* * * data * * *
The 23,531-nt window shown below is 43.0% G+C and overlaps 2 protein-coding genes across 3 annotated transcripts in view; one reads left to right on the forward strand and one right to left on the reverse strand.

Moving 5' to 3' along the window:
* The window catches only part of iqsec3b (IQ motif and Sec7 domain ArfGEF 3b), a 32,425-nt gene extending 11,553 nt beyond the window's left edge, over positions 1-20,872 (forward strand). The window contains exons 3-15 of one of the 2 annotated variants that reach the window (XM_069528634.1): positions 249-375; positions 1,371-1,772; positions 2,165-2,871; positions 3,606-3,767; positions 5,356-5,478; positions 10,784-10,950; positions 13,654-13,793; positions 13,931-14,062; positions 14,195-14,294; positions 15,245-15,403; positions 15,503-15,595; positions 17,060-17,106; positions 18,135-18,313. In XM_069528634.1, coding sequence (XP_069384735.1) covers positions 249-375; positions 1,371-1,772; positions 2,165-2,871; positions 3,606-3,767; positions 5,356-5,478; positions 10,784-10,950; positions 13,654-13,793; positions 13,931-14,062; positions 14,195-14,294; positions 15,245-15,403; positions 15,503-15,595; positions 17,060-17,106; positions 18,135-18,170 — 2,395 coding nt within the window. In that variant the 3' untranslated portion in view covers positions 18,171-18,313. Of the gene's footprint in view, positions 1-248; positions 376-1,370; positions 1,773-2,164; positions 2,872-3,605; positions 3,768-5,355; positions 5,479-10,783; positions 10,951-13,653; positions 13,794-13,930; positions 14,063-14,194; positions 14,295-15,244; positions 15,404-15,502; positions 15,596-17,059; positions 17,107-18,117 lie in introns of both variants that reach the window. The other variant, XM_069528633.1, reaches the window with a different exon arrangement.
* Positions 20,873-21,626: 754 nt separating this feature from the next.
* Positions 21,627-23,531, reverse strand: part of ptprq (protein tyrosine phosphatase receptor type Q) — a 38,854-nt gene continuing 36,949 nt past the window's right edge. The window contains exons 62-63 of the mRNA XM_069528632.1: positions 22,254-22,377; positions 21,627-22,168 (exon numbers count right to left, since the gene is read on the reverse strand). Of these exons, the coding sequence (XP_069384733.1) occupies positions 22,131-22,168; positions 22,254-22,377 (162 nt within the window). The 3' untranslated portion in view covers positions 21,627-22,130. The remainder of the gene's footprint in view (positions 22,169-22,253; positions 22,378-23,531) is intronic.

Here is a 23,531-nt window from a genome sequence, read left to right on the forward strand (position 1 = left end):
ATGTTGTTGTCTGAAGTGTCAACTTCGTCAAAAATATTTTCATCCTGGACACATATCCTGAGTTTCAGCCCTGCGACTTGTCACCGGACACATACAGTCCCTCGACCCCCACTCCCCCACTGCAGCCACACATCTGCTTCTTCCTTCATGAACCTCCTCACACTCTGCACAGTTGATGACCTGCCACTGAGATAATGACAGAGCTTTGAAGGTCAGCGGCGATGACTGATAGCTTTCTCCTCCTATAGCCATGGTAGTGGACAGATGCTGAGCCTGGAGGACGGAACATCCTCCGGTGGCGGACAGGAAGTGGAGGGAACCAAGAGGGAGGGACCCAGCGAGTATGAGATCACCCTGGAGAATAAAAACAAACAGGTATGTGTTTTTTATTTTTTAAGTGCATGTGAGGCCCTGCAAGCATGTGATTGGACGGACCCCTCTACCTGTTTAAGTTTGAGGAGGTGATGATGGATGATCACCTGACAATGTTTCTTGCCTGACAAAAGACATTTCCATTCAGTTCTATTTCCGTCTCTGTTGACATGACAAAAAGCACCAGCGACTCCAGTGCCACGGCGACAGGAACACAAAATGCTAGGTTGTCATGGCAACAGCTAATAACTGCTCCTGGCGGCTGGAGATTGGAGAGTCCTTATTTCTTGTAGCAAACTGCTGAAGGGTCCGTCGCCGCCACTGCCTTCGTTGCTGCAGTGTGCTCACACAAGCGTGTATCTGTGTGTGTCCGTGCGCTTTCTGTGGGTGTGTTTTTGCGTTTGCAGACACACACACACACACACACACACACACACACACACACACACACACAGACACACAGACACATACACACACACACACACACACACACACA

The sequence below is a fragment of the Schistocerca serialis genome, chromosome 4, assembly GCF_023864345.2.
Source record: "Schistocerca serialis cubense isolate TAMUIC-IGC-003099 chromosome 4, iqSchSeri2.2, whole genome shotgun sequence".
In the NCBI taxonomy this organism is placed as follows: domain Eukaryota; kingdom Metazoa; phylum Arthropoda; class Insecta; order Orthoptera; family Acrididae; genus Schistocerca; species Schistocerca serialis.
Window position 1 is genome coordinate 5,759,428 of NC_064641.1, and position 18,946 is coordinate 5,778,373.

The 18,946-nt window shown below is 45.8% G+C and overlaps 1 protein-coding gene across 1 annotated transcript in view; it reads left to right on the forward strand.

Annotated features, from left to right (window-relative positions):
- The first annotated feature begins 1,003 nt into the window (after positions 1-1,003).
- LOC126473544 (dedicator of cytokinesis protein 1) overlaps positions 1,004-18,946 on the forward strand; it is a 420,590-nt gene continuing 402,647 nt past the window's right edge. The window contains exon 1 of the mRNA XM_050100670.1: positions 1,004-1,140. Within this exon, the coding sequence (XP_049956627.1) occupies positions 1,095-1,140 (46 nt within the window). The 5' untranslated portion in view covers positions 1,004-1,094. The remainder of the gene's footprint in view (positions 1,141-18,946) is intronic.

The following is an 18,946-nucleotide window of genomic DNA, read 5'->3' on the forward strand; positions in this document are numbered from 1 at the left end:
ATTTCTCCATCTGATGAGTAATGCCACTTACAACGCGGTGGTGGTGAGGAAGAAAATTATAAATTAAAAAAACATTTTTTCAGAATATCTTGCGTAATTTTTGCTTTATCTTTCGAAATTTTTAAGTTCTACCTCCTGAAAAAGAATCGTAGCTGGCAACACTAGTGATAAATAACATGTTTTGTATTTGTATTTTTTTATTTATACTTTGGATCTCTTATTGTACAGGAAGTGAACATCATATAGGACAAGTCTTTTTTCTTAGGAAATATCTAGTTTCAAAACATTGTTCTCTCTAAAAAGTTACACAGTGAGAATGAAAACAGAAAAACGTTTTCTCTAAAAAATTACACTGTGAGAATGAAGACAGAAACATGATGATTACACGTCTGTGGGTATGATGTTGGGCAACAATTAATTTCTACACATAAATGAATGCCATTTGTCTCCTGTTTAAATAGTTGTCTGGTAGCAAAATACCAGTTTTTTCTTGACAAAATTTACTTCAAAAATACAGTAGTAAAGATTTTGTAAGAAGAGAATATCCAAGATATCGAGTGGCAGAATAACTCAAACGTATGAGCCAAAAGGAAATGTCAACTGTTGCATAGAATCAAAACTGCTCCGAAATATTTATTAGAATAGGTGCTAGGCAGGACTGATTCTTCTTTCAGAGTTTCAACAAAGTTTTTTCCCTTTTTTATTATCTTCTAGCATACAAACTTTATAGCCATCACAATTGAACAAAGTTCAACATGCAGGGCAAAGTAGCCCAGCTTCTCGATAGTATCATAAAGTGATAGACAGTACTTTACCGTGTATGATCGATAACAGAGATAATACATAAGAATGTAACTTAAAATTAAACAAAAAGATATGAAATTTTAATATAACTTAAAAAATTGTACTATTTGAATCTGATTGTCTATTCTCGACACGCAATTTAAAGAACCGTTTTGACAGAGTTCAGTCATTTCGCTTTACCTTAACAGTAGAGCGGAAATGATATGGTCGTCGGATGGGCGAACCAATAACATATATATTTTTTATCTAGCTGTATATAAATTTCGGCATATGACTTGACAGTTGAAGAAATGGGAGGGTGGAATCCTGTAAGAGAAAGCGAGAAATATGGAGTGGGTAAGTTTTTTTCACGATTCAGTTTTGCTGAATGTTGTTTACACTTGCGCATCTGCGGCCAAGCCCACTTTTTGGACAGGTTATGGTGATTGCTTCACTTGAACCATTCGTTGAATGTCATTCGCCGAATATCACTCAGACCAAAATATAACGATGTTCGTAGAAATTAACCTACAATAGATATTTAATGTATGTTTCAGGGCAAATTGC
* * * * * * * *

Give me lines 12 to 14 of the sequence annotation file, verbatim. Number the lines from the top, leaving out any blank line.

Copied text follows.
The 18,946-nt window shown below is 45.8% G+C and overlaps 1 protein-coding gene across 1 annotated transcript in view; it reads left to right on the forward strand.

Annotated features, from left to right (window-relative positions):
- The first annotated feature begins 1,003 nt into the window (after positions 1-1,003).